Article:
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Cobham Satcom Sees Promise in Land VSAT, Ka-band

By | July 17, 2015
      Casper Jensen Cobham Satcom ka-band strategy

      Casper Jensen, vice president of business development at Cobham Satcom. Photo: Cobham Satcom

      [Via Satellite 07-17-2017] Cobham Satcom is increasing its focus on land terminals as a growth market, and sees potential for High Throughput Satellites (HTS) to be a catalyst for the Very Small Aperture Terminal (VSAT) industry. In doing so, the company is pooling Research and Development (R&D) from different product lines to provide new solutions, particularly in these areas.

      Earlier this month Cobham Satcom released the Explorer 8100, an auto-acquire drive-away antenna for the land market that grafts in stability enhancements from the company’s maritime products. The new antenna has Ka and Ku band versions, and will be available starting October.

      “Right now we are investing a lot of R&D into really stepping up when it comes to land VSAT antennas for basically all frequency bands,” Casper Jensen, vice president of business development at Cobham Satcom, told Via Satellite. “That’s very much building on the components we have put into the market the last three to five years.”

      Jensen said much of the crossover builds in tracking algorithms, stabilization, and electronics from maritime products, where the environment is much more demanding, compared to land. The new Explorer 8100, for example, uses a carbon-fiber reflector, dynamic-pointing correction, and built-in Wi-Fi.

      In HTS, Cobham Satcom has been designing offerings to go with Inmarsat’s Global Xpress (GX) service. Inmarsat has two of the Ka-band HTS satellites in orbit, with a third pending based on the availability of the Proton rocket.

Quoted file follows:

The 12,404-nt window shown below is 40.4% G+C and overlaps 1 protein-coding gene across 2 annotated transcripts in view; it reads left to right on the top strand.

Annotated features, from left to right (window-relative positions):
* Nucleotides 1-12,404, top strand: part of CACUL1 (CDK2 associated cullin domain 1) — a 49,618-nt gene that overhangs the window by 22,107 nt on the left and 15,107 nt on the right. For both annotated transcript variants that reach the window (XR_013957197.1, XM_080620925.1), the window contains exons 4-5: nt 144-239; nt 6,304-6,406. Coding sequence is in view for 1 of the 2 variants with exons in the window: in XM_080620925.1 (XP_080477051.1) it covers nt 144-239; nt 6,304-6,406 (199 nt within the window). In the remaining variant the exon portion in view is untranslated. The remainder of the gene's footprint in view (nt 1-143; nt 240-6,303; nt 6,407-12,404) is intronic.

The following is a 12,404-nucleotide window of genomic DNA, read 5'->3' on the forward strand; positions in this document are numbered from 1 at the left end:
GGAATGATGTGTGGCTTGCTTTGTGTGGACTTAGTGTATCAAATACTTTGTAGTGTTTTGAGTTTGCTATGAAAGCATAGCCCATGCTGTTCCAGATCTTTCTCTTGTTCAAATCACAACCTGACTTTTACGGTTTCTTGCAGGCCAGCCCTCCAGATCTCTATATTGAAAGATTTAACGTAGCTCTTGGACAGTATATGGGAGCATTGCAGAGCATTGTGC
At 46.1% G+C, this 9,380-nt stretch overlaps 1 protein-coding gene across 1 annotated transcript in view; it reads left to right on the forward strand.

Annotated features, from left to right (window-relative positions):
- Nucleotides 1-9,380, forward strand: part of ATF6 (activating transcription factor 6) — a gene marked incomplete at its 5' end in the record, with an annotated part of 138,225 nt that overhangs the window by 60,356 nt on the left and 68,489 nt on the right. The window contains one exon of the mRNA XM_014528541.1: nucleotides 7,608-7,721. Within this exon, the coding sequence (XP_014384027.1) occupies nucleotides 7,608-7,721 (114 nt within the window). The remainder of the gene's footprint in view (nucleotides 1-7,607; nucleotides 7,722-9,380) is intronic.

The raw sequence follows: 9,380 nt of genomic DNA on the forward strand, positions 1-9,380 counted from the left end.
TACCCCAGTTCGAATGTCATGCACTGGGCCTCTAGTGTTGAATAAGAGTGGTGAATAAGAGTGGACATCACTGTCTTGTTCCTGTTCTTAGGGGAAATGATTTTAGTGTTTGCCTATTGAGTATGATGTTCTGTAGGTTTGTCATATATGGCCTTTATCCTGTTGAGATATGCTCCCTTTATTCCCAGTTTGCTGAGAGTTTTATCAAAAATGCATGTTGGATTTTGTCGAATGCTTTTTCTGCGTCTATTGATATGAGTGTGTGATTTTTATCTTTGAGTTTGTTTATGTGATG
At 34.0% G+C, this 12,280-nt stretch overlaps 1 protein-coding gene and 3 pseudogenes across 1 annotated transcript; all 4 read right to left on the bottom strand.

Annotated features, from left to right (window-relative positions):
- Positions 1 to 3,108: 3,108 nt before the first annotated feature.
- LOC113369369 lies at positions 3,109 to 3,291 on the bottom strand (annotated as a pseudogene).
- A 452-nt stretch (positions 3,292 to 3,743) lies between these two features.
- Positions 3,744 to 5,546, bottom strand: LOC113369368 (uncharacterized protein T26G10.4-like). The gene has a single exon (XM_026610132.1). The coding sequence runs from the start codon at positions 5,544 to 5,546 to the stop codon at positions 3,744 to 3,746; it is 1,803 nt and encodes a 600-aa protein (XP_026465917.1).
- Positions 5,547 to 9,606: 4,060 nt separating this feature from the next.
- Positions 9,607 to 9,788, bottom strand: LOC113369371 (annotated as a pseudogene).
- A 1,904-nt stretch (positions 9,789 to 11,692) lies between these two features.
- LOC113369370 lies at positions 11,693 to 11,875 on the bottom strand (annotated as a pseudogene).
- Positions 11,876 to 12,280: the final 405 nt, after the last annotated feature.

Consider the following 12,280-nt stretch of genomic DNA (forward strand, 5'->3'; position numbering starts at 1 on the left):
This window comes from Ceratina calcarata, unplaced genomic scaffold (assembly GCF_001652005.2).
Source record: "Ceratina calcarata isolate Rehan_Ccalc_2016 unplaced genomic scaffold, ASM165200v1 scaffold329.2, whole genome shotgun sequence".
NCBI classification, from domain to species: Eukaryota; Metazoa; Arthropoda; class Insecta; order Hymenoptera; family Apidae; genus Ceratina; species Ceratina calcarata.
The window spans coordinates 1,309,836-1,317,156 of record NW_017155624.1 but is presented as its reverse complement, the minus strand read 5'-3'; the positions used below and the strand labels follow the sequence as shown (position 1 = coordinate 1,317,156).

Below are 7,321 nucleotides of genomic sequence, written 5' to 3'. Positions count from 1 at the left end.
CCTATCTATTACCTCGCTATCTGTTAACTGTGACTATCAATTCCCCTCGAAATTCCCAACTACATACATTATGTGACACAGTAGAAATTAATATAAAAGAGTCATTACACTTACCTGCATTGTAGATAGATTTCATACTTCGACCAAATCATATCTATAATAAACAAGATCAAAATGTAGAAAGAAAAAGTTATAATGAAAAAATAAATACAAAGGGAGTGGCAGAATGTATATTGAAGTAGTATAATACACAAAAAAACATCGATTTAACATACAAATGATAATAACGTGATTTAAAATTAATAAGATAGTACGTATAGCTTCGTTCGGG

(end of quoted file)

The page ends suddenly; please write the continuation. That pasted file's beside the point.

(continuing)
“We have had very limited focus on Ka-band up until now,” said Jensen. “That ties together with the fact that it has been limited with service providers really offering Ka-band services, but it is a growth area.”

      With the third satellite, Inmarsat will be able to provide worldwide coverage, and expects this to be the tipping point leading up to annual GX revenues of $500 million by the fifth anniversary of global services. But for Cobham Satcom, Jensen said the HTS opportunity extends beyond Inmarsat.

      “There is certainly a significant growth driver in HTS. [It is] really supporting the entire rollout in VSAT in general. I think, at the end of the day, the end customer will benefit from this because right now it’s not just the Global Xpress getting going. Intelsat and other service providers are stepping up and I think there will be a significant competition in HTS, which will only benefit the end user at the end of the day,” he said.
      Jensen added that Cobham Satcom is currently investing a lot of capital into new technologies, while also seeking to leverage advances from different verticals. Of the company’s three main markets — land, maritime, and aeronautical — maritime leads the way in influencing other products.

      In the aeronautical sector, the company is developing an Inmarsat service called Aviator-S for safety services, which also offers more than 400 Kbps data. Jensen said conflating features from other areas was the only way Cobham Satcom was able to develop the lightweight product with low power and high performance.

      “We have seen a significant crossover when it comes to [aeronautical] L band. We are bringing a new L-band product into the market in 2016,” he explained. “The only reason we were able to do that is because of the crossover from land and maritime.”

      Regarding hybrid antennas, Jensen said Cobham Satcom has found maritime customers prioritize other features more heavily that ensure continuity of service, and typically prefer to keep Ku-, Ka- and even L-band terminals separate. Not all service providers have taken this approach. MTN partnered with Skytech for a Ka/Ku dual band antenna last year, and Harris CapRock in February of this year unveiled Harris CapRock One, which uses VSATs equipped with advanced multiband antennas to enable transmit and receive in C, Ku, L or Ka band with no mechanical changes. Cobham Satcom’s Sea Tel 9711 Integrated Maritime Antenna (IMA) can operate in C- and Ku-band frequencies, and the company’s Sailor VSAT antennas have field upgrade kits for Ku and Ka.

      Jensen said he sees hybrid antennas as more fitting for aviation, but cautions that connectivity here is still relatively nascent despite the hype, and that solutions will take time to gain traction. ViaSat, which has been developing a hybrid Ku/Ka antenna for its In-Flight Connectivity (IFC) service, recently signed Virgin America as its first commercial customer.